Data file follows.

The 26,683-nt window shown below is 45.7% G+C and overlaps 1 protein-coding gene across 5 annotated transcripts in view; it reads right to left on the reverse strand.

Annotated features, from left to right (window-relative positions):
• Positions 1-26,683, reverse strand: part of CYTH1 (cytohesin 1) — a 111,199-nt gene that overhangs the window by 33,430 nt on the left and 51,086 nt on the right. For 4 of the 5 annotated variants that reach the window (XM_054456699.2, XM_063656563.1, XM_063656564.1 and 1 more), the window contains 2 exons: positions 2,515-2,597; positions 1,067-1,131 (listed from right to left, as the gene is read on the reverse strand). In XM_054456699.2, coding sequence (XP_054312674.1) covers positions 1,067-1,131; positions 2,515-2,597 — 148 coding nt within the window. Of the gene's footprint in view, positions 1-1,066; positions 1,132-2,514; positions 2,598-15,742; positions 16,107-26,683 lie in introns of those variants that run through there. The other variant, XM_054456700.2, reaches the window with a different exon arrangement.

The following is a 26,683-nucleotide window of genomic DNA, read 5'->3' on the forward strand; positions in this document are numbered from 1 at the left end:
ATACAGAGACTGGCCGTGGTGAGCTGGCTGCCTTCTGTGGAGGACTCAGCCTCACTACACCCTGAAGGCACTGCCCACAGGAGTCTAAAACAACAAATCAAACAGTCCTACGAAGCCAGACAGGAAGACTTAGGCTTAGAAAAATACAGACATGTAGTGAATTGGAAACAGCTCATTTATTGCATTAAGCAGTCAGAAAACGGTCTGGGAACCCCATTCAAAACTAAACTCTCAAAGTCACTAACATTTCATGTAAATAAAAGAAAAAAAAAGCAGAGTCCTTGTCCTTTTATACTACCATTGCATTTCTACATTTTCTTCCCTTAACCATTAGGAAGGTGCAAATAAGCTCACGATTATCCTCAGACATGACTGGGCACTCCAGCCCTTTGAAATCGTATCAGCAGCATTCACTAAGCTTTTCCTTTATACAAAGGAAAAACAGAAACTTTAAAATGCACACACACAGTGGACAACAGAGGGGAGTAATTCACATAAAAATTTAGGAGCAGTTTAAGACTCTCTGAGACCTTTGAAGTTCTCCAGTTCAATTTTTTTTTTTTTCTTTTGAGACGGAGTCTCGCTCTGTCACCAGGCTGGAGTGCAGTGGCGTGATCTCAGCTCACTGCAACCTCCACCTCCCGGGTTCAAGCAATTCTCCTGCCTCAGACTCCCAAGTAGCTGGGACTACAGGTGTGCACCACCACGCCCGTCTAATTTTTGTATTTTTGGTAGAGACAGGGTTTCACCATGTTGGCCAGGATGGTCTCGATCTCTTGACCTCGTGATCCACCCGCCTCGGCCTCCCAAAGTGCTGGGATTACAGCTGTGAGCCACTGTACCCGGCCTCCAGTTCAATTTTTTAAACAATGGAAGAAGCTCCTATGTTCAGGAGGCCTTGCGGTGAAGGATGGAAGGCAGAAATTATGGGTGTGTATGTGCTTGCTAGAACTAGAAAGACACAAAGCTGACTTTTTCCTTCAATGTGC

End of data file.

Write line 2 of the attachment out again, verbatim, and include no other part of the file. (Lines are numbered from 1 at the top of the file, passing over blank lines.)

Annotated features, from left to right (window-relative positions):